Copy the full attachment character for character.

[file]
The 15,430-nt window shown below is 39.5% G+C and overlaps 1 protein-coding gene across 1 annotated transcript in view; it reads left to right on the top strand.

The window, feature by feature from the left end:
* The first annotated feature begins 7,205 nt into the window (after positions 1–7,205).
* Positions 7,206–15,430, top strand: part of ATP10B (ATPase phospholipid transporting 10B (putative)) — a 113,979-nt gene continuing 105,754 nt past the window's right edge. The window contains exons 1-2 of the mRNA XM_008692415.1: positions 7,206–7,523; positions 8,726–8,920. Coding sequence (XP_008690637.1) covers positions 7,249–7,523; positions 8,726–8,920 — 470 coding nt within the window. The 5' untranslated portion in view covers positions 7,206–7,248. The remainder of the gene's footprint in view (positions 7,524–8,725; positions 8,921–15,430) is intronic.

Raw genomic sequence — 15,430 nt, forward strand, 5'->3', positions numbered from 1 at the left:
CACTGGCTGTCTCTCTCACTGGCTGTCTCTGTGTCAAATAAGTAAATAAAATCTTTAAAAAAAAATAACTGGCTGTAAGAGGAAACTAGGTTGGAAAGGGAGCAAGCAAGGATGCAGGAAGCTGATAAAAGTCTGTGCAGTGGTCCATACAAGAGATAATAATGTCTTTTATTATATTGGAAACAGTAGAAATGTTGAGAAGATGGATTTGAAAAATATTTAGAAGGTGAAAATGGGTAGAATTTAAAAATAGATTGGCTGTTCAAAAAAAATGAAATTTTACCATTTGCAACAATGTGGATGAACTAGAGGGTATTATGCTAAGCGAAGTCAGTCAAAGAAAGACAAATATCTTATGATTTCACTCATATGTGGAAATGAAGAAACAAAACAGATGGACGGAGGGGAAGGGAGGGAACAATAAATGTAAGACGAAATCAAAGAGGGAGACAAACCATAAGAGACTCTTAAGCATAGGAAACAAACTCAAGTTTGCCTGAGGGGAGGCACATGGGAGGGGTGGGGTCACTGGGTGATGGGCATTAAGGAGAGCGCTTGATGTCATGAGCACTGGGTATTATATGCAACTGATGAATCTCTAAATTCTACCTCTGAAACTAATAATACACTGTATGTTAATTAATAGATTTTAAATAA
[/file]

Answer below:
The 15,430-nt window shown below is 39.5% G+C and overlaps 1 protein-coding gene across 1 annotated transcript in view; it reads left to right on the top strand.

The window, feature by feature from the left end:
* The first annotated feature begins 7,205 nt into the window (after positions 1–7,205).
* Positions 7,206–15,430, top strand: part of ATP10B (ATPase phospholipid transporting 10B (putative)) — a 113,979-nt gene continuing 105,754 nt past the window's right edge. The window contains exons 1-2 of the mRNA XM_008692415.1: positions 7,206–7,523; positions 8,726–8,920. Coding sequence (XP_008690637.1) covers positions 7,249–7,523; positions 8,726–8,920 — 470 coding nt within the window. The 5' untranslated portion in view covers positions 7,206–7,248. The remainder of the gene's footprint in view (positions 7,524–8,725; positions 8,921–15,430) is intronic.

Raw genomic sequence — 15,430 nt, forward strand, 5'->3', positions numbered from 1 at the left:
CACTGGCTGTCTCTCTCACTGGCTGTCTCTGTGTCAAATAAGTAAATAAAATCTTTAAAAAAAAATAACTGGCTGTAAGAGGAAACTAGGTTGGAAAGGGAGCAAGCAAGGATGCAGGAAGCTGATAAAAGTCTGTGCAGTGGTCCATACAAGAGATAATAATGTCTTTTATTATATTGGAAACAGTAGAAATGTTGAGAAGATGGATTTGAAAAATATTTAGAAGGTGAAAATGGGTAGAATTTAAAAATAGATTGGCTGTTCAAAAAAAATGAAATTTTACCATTTGCAACAATGTGGATGAACTAGAGGGTATTATGCTAAGCGAAGTCAGTCAAAGAAAGACAAATATCTTATGATTTCACTCATATGTGGAAATGAAGAAACAAAACAGATGGACGGAGGGGAAGGGAGGGAACAATAAATGTAAGACGAAATCAAAGAGGGAGACAAACCATAAGAGACTCTTAAGCATAGGAAACAAACTCAAGTTTGCCTGAGGGGAGGCACATGGGAGGGGTGGGGTCACTGGGTGATGGGCATTAAGGAGAGCGCTTGATGTCATGAGCACTGGGTATTATATGCAACTGATGAATCTCTAAATTCTACCTCTGAAACTAATAATACACTGTATGTTAATTAATAGATTTTAAATAA